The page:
The ‘long-term’ effects of universal school-based anxiety prevention trials: A systematic review

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Objective: Previous reviews demonstrate that universal school-based anxiety prevention programs are generally effective in the short-term, but have not yet provided a clear evaluation of the longer-term effects. This review focuses exclusively on randomized controlled trials (RCTs) of universal school-based anxiety prevention programs that included a follow-up at 12-months or beyond. Method: In total, 359 references from previous reviews in the field were screened; PubMed and PsychInfo were also systematically searched. Eight studies met criteria (each based on cognitive-behavioural principles) comprising 7522 children aged nine-18 years. Risk of bias in most studies was high, thus a formal meta-analysis was not conducted. Results: Three of the eight studies reported greater reductions in anxiety symptomology in the prevention group compared to the control group at post-intervention (immediate effect), and each of these studies also reported maintenance of this effect at 12-month follow-up. Two further studies reported a ‘delayed’ effect at 12-month follow-up. All five studies that reported prevention effects were evaluating the FRIENDS program, and estimated effect sizes at 12-months follow-up varied from 0.2 to 0.69 (Hedges g). The final three studies (evaluating different programs) reported no immediate or long-term effects. Conclusions: The findings from this review suggest that the effects of some universally delivered school-based anxiety prevention trials can last up to 12-months, but this may depend on various factors (including program-type). It was not possible to draw firm conclusions regarding the influence of delivery mode (teacher versus health professional), parent sessions or child booster sessions. Further high quality RCTs with long-term follow-up periods are needed.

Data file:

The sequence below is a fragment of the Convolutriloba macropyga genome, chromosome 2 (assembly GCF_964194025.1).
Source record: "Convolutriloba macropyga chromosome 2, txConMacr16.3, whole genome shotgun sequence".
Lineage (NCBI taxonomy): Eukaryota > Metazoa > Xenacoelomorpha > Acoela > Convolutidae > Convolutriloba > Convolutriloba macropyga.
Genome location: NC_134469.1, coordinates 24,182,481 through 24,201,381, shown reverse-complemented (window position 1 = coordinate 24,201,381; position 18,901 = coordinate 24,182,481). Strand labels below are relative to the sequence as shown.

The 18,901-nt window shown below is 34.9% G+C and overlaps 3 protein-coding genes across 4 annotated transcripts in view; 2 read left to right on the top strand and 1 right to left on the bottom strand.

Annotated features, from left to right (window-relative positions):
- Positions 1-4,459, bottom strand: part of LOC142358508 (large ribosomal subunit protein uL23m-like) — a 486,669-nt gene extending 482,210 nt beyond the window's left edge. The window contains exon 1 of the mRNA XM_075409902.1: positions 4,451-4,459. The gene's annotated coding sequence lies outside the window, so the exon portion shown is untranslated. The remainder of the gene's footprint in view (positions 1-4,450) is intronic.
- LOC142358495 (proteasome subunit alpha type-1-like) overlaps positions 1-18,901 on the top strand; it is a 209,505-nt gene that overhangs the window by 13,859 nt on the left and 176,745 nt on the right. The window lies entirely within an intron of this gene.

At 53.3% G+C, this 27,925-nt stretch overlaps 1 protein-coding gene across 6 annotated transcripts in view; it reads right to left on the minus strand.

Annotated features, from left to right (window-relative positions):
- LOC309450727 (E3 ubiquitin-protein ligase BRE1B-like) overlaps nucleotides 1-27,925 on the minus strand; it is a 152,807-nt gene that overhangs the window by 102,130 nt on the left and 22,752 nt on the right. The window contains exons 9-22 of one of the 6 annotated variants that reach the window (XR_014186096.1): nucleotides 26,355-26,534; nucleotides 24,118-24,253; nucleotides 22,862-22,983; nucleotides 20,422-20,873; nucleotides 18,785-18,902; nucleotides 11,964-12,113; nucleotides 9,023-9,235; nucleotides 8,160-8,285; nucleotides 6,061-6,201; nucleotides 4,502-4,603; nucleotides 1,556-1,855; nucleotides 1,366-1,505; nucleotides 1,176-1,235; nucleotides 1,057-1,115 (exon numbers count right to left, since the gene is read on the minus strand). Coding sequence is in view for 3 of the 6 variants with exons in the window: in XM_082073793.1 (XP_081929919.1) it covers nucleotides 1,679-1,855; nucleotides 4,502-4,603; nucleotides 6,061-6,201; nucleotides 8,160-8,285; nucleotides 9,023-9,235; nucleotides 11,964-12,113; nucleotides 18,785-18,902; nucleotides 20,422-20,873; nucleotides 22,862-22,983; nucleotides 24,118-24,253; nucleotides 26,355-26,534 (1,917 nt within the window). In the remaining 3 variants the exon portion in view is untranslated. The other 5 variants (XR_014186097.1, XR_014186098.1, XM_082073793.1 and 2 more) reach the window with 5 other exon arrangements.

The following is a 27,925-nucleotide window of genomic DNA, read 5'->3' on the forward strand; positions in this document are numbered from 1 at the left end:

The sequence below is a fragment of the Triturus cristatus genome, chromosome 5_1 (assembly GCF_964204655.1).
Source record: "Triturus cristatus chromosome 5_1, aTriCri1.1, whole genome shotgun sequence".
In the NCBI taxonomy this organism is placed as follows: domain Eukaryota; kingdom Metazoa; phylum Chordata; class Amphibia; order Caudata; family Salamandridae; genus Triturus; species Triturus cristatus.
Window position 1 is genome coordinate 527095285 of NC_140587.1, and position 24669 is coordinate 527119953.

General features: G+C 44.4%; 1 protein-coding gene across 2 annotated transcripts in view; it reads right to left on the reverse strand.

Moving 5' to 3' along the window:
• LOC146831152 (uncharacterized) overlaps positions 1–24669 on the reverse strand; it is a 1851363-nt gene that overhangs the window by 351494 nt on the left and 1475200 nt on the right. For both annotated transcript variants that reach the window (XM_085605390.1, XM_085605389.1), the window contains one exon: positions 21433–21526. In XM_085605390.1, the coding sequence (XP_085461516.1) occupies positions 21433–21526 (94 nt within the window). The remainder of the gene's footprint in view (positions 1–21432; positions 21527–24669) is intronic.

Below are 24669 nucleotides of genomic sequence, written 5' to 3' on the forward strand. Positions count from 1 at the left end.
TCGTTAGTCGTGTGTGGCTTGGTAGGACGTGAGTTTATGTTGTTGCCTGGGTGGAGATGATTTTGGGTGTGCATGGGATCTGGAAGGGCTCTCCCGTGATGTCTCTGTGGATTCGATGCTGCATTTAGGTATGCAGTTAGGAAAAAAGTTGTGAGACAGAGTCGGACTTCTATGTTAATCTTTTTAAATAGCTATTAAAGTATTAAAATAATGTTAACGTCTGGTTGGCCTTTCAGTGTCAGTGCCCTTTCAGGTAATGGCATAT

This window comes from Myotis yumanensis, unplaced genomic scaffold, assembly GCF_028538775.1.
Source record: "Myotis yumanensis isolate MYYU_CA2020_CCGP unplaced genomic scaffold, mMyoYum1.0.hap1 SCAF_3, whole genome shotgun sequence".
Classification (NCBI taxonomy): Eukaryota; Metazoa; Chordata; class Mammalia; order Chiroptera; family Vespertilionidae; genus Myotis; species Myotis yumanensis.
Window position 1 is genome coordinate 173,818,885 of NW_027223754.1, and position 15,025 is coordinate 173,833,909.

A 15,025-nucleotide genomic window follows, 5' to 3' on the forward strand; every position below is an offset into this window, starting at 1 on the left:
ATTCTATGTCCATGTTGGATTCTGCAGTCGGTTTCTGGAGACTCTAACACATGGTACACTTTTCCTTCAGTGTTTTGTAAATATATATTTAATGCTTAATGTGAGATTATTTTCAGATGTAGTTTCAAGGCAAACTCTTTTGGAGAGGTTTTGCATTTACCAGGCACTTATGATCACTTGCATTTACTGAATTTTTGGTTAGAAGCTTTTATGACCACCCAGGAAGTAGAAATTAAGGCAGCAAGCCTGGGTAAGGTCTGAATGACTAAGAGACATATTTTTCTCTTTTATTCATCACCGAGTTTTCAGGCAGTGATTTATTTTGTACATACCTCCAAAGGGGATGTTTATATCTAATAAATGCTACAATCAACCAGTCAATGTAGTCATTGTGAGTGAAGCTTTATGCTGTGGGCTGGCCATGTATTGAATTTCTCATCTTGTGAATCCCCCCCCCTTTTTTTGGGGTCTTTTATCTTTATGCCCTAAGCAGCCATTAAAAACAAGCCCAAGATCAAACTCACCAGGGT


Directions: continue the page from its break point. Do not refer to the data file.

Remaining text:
Original languageEnglish
Pages (from-to)8-15
Number of pages8
JournalMental Health & Prevention
Early online date24 Apr 2018
Publication statusPublished - 1 Sept 2018


  • Anxiety
  • Long-term
  • Prevention
  • Public health
  • Schools
  • Universal

ASJC Scopus subject areas

  • Public Health, Environmental and Occupational Health
  • Psychiatry and Mental health


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